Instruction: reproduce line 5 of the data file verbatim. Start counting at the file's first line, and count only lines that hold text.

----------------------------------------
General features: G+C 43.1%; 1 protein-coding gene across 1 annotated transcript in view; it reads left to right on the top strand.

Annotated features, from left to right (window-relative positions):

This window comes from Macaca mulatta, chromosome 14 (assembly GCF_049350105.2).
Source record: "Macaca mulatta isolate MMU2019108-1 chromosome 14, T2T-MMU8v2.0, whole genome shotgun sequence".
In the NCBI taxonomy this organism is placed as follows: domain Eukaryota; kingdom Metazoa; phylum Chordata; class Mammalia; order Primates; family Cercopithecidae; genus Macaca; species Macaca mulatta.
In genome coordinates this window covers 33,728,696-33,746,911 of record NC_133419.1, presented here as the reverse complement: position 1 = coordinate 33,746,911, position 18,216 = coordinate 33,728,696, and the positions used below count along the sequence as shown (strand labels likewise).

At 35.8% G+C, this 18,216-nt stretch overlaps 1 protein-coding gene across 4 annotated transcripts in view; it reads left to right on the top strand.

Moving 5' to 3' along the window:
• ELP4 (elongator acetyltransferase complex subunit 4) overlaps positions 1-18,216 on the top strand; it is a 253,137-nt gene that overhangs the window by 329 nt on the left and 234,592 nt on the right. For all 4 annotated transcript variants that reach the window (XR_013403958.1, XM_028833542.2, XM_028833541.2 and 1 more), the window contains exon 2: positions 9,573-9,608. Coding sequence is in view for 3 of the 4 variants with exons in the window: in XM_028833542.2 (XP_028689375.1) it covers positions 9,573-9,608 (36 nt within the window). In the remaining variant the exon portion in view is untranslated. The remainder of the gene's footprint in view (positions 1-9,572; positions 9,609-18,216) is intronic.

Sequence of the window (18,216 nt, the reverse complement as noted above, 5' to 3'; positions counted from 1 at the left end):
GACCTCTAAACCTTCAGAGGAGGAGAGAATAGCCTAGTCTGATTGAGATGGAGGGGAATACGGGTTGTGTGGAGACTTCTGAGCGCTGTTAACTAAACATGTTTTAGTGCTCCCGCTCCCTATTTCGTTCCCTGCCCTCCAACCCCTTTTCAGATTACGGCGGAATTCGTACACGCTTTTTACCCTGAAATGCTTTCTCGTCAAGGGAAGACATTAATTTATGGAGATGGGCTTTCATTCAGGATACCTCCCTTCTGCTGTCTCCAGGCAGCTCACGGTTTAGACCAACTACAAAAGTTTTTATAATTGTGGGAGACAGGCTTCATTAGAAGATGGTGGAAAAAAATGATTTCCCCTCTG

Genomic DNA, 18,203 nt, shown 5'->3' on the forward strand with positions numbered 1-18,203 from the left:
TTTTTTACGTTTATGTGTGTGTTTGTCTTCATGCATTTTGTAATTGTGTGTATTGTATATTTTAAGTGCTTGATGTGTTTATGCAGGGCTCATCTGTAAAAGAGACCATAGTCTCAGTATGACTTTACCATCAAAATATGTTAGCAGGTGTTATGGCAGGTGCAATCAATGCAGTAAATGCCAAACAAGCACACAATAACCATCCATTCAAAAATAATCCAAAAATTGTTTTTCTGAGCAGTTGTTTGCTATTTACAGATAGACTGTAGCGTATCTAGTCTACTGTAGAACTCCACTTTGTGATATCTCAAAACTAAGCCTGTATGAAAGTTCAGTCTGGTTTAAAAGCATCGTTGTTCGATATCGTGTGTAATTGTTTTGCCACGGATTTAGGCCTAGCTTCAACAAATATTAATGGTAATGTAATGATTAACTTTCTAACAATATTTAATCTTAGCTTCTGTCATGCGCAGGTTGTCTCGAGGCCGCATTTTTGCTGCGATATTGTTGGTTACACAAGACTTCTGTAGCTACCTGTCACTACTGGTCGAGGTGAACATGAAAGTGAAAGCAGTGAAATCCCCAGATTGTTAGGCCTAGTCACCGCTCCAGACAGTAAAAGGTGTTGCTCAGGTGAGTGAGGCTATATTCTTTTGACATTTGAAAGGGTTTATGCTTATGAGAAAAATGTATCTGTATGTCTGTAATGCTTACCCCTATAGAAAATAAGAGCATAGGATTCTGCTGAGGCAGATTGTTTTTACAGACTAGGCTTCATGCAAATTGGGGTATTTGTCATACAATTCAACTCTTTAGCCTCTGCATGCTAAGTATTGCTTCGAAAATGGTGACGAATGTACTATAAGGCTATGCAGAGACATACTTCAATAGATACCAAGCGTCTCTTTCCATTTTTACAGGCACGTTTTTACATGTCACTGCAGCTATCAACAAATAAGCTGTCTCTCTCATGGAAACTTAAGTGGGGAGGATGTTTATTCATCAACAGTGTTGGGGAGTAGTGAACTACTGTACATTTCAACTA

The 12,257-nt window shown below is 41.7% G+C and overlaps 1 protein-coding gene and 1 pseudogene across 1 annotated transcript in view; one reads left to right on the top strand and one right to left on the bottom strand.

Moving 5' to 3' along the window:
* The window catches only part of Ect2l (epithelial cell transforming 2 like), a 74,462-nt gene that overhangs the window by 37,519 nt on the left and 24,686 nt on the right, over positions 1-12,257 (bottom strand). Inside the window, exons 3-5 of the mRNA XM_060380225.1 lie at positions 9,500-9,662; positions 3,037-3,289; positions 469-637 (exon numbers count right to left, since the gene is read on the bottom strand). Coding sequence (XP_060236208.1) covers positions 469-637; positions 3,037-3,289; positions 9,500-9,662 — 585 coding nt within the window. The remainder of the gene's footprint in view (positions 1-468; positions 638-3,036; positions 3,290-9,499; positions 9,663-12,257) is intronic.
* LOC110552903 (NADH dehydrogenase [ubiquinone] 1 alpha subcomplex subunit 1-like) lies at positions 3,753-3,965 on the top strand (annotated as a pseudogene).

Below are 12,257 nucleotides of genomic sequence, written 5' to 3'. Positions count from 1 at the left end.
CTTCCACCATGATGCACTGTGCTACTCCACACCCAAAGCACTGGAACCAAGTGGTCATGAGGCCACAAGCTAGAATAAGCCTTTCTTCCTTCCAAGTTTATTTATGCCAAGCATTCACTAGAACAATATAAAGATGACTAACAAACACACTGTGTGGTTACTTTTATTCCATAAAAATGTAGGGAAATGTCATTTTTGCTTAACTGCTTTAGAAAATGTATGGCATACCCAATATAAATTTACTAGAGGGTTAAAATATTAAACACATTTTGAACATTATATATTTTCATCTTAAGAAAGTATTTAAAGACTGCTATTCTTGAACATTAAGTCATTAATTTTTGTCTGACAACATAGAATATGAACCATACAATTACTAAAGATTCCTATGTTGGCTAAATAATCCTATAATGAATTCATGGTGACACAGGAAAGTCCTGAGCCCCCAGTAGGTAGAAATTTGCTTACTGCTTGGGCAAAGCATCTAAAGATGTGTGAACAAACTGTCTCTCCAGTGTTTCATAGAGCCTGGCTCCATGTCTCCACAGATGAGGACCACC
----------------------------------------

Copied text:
In the NCBI taxonomy this organism is placed as follows: domain Eukaryota; kingdom Metazoa; phylum Chordata; class Mammalia; order Primates; family Cercopithecidae; genus Macaca; species Macaca mulatta.